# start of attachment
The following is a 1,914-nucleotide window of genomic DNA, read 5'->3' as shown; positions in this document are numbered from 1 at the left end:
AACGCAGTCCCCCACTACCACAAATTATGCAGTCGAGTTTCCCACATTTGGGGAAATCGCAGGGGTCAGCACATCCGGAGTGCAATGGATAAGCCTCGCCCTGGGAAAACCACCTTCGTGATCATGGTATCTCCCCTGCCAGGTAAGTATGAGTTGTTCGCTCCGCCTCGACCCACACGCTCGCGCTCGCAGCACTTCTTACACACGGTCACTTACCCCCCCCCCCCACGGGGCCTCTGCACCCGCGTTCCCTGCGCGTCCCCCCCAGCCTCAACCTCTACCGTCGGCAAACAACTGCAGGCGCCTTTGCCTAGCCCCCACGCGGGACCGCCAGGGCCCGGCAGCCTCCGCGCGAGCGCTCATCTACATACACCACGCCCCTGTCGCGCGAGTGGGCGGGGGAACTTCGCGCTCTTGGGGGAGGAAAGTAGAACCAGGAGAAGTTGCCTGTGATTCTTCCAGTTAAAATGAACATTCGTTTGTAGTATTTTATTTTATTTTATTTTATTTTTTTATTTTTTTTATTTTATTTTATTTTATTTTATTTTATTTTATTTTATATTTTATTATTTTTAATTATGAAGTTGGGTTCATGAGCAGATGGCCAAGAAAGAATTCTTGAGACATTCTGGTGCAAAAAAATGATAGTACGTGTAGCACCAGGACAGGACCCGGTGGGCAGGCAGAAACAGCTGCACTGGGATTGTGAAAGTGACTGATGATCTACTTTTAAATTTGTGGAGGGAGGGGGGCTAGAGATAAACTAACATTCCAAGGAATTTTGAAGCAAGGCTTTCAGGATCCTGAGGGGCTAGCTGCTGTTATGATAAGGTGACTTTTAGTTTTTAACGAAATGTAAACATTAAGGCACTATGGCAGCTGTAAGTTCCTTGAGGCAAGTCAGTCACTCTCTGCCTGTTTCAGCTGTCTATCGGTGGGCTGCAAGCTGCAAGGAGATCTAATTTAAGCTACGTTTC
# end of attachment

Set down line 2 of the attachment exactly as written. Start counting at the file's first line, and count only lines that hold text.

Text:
AACGCAGTCCCCCACTACCACAAATTATGCAGTCGAGTTTCCCACATTTGGGGAAATCGCAGGGGTCAGCACATCCGGAGTGCAATGGATAAGCCTCGCCCTGGGAAAACCACCTTCGTGATCATGGTATCTCCCCTGCCAGGTAAGTATGAGTTGTTCGCTCCGCCTCGACCCACACGCTCGCGCTCGCAGCACTTCTTACACACGGTCACTTACCCCCCCCCCCCACGGGGCCTCTGCACCCGCGTTCCCTGCGCGTCCCCCCCAGCCTCAACCTCTACCGTCGGCAAACAACTGCAGGCGCCTTTGCCTAGCCCCCACGCGGGACCGCCAGGGCCCGGCAGCCTCCGCGCGAGCGCTCATCTACATACACCACGCCCCTGTCGCGCGAGTGGGCGGGGGAACTTCGCGCTCTTGGGGGAGGAAAGTAGAACCAGGAGAAGTTGCCTGTGATTCTTCCAGTTAAAATGAACATTCGTTTGTAGTATTTTATTTTATTTTATTTTATTTTTTTATTTTTTTTATTTTATTTTATTTTATTTTATTTTATTTTATTTTATATTTTATTATTTTTAATTATGAAGTTGGGTTCATGAGCAGATGGCCAAGAAAGAATTCTTGAGACATTCTGGTGCAAAAAAATGATAGTACGTGTAGCACCAGGACAGGACCCGGTGGGCAGGCAGAAACAGCTGCACTGGGATTGTGAAAGTGACTGATGATCTACTTTTAAATTTGTGGAGGGAGGGGGGCTAGAGATAAACTAACATTCCAAGGAATTTTGAAGCAAGGCTTTCAGGATCCTGAGGGGCTAGCTGCTGTTATGATAAGGTGACTTTTAGTTTTTAACGAAATGTAAACATTAAGGCACTATGGCAGCTGTAAGTTCCTTGAGGCAAGTCAGTCACTCTCTGCCTGTTTCAGCTGTCTATCGGTGGGCTGCAAGCTGCAAGGAGATCTAATTTAAGCTACGTTTC